On the scene of zoonotic intimacies jungle, market, pork plant

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2020-11-01

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Abstract

COVID-19, like HIV/AIDS before it, is being allegorized as a cost of perverse intimacies with nature. This essay surveys three scenes of intimate zoonotic exchange — the jungle, the wet market, and the pork plant — and maps how each contributes to the operation of racial capitalism.

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10.1215/23289252-8665341

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Rosenberg, GN (2020). On the scene of zoonotic intimacies jungle, market, pork plant. Transgender Studies Quarterly, 7(4). pp. 646–656. 10.1215/23289252-8665341 Retrieved from https://hdl.handle.net/10161/23457.

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Rosenberg

Gabriel Nathan Rosenberg

Associate Professor of Gender, Sexuality & Feminist Studies

Gabriel N. Rosenberg is Associate Professor of Gender, Sexuality, and Feminist Studies and History. He earned his Ph.D. from Brown University in History. He was the recipient of the Gilbert C. Fite Award from the Agricultural History Society, the K. Austin Kerr Prize from the Business History Conference, and a François André Michaux Fund Fellowship from the American Philosophical Society. He was a Postdoctoral Fellow at Yale University's Program in Agrarian Studies, an Early Career Fellow at the University of Pittsburgh's Humanities Center, and a Visiting Scholar at the Max Planck Institute for the History of Science in Berlin. His writing has appeared in journals such as the Journal of American HistoryAmerican Quarterly, GLQ: A Journal of Gay and Lesbian Studies, TSQ: Transgender Studies Quarterly, Agricultural History, and Diplomatic History.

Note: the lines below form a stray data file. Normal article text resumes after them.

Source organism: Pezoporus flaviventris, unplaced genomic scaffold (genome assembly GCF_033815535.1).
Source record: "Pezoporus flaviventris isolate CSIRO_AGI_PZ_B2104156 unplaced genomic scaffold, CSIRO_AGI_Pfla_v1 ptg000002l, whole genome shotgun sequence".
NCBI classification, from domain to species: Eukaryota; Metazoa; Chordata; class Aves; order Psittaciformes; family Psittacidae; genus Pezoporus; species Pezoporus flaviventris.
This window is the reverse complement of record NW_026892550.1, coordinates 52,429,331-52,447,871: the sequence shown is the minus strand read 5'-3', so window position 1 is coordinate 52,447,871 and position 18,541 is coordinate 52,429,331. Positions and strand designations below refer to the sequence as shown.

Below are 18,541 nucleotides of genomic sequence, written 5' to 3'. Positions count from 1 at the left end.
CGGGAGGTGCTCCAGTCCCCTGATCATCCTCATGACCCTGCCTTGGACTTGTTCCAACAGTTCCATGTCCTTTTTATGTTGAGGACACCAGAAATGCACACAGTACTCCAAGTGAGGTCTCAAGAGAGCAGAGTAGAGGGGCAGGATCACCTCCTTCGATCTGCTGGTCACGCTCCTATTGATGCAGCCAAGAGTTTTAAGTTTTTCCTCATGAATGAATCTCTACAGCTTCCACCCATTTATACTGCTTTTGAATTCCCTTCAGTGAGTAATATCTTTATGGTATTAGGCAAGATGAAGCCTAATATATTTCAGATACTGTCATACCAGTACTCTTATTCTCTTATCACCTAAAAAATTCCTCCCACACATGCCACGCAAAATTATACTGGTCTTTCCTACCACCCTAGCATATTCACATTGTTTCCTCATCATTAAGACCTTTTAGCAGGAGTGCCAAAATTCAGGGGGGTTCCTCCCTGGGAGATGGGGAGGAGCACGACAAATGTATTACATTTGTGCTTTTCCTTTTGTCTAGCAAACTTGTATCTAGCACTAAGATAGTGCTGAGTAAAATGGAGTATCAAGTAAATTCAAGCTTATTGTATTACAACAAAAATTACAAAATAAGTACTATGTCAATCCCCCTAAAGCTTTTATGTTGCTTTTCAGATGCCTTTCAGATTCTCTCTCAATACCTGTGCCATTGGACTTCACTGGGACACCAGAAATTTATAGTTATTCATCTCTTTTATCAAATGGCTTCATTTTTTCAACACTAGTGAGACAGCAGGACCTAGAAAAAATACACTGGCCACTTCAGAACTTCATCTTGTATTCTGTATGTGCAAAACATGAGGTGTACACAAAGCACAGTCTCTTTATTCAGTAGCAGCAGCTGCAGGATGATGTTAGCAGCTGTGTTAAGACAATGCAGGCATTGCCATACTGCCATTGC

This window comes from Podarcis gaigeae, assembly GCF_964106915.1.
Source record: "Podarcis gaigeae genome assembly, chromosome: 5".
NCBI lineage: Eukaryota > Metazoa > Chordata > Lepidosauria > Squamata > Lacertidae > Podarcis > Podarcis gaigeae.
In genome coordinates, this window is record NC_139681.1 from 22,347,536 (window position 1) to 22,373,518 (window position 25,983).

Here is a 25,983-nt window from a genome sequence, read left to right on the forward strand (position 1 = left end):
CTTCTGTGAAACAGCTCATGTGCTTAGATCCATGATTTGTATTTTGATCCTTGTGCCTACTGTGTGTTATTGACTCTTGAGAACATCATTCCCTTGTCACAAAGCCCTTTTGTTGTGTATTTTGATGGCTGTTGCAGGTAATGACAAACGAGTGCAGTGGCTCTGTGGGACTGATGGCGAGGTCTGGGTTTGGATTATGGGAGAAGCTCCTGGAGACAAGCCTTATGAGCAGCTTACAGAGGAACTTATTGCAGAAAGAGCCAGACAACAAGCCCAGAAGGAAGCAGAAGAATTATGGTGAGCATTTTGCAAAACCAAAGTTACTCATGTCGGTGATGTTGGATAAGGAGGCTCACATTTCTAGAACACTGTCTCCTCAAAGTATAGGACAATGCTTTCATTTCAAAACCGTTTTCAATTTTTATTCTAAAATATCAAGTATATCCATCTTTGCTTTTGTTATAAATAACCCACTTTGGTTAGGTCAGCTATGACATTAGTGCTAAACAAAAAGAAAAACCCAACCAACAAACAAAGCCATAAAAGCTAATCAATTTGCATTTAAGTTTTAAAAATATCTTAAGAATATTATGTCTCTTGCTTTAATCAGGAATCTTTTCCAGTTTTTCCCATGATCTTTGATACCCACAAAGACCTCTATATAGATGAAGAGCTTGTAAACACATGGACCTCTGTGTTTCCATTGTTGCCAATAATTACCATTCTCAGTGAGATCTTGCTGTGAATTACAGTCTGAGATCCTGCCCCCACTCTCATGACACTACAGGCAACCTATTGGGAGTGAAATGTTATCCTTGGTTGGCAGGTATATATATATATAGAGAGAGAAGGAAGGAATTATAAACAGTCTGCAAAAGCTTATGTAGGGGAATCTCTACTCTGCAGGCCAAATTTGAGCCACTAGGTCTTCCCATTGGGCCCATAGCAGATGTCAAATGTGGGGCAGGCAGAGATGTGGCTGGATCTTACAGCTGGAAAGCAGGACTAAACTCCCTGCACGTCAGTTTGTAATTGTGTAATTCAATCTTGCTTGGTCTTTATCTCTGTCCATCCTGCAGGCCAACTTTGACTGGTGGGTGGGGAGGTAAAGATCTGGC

Broadly, Gabriel Rosenberg's research investigates the historical and contemporary linkages among gender, sexuality, and the global food system. In particular, he studies spaces of agricultural production as important sites for the constitution and governance of intimacy – intimacy both between and among humans, animals, and plants. Although central throughout history to human knowledge about reproduction, agriculture has been peripheral to accounts of the governance of sexuality. In tandem, while historical accounts of American state power have productively questioned matters of governance through the lens of agriculture, they have largely overlooked sexuality as its own formative analytic. His research looks to agriculture as a site of knowledge/power formation that inscribes and mobilizes both human and non-human bodies and desire. Reflecting his training as a historian of the modern United States, he uses the archives of the America’s agricultural past to exhume the tangled relationships between agricultural practices and the governance of human gender and sexuality, a relationship that now conditions America’s relationship to the agricultural peripheries of the global South.


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